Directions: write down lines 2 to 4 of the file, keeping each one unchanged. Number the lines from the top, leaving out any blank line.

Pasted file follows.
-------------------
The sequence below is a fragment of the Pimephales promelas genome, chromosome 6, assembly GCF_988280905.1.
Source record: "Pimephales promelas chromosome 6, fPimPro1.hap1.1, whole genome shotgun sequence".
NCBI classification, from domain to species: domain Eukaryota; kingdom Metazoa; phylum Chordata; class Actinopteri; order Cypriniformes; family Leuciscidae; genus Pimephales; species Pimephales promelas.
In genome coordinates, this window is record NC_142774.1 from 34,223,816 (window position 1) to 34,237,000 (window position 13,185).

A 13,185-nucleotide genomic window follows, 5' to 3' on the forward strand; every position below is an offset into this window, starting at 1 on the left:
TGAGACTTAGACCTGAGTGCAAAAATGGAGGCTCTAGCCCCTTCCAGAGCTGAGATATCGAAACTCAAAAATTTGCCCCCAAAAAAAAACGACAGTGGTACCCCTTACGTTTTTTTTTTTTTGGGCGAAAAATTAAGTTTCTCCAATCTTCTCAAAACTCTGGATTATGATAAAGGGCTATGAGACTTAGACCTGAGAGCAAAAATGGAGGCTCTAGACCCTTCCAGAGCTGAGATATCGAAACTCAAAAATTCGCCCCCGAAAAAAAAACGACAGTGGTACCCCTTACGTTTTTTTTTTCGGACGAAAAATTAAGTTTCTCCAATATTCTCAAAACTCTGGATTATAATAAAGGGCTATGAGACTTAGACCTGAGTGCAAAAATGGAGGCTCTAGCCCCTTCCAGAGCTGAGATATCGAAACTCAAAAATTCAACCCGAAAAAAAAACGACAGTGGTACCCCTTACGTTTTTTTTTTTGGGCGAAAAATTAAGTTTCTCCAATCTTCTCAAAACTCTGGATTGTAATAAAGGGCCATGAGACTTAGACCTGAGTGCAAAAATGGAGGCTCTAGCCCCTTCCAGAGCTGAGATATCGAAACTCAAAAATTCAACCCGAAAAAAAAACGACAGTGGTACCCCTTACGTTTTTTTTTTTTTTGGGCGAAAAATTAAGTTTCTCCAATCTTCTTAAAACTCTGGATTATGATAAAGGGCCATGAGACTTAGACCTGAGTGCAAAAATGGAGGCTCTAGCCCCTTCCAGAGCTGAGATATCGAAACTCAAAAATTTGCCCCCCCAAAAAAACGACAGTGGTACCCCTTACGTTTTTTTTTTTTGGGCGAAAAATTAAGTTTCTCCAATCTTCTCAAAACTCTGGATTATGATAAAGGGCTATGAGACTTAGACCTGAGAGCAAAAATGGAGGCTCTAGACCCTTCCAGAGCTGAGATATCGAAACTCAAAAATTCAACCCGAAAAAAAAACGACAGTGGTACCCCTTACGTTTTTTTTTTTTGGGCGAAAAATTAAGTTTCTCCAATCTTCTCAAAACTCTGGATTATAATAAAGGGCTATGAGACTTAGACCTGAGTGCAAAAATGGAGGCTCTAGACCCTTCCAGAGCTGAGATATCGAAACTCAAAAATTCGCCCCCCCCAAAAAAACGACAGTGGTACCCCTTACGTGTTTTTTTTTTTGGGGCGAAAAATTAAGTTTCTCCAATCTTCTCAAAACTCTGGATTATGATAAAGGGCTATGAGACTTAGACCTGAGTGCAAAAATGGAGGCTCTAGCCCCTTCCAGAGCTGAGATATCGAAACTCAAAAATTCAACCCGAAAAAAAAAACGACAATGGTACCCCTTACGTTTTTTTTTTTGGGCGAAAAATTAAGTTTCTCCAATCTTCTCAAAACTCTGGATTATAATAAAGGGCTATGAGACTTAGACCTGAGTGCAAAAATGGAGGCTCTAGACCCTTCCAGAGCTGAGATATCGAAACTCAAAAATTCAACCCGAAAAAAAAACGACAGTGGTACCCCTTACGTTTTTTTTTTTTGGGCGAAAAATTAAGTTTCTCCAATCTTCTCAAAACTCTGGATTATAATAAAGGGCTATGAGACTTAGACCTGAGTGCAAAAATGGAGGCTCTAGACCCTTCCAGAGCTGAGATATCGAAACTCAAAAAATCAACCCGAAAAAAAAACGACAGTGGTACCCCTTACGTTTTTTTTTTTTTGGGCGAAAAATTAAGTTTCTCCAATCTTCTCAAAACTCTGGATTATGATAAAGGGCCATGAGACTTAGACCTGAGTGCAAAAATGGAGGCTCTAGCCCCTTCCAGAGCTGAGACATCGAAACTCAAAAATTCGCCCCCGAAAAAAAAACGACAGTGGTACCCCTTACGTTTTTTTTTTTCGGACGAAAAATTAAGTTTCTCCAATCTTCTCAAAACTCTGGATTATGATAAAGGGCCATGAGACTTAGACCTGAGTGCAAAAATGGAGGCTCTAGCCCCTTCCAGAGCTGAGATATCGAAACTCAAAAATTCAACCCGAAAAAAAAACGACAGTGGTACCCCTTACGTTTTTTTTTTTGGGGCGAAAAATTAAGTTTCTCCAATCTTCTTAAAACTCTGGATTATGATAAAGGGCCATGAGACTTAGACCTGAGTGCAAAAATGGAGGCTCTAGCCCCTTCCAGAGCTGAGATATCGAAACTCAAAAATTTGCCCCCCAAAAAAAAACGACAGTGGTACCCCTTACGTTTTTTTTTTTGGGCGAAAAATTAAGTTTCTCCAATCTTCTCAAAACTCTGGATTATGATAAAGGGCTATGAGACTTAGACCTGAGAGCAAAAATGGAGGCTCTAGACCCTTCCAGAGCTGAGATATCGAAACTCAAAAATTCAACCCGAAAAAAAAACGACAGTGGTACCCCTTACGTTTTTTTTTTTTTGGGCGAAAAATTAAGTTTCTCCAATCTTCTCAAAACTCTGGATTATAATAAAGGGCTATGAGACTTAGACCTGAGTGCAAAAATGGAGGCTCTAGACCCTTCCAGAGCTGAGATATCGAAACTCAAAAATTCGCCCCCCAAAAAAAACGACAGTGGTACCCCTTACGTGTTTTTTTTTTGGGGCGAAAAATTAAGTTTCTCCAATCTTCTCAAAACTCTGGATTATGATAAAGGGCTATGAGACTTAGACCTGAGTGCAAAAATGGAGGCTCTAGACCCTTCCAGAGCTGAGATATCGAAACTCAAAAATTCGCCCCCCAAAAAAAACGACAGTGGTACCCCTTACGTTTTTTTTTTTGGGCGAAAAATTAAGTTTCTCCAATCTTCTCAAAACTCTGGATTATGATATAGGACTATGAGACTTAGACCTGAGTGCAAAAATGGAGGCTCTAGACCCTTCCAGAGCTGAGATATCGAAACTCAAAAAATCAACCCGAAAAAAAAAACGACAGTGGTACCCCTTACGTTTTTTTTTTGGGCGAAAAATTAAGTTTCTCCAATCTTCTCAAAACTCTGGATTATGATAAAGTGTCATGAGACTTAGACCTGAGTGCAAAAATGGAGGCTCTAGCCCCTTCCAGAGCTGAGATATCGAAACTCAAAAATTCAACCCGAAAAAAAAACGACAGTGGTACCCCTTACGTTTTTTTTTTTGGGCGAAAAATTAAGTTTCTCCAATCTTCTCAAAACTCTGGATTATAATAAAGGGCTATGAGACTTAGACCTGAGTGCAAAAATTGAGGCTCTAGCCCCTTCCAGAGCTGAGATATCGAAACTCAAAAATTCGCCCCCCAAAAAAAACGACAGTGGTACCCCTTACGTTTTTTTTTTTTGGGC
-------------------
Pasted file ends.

Source record: "Pimephales promelas chromosome 6, fPimPro1.hap1.1, whole genome shotgun sequence".
NCBI classification, from domain to species: domain Eukaryota; kingdom Metazoa; phylum Chordata; class Actinopteri; order Cypriniformes; family Leuciscidae; genus Pimephales; species Pimephales promelas.
In genome coordinates, this window is record NC_142774.1 from 34,223,816 (window position 1) to 34,237,000 (window position 13,185).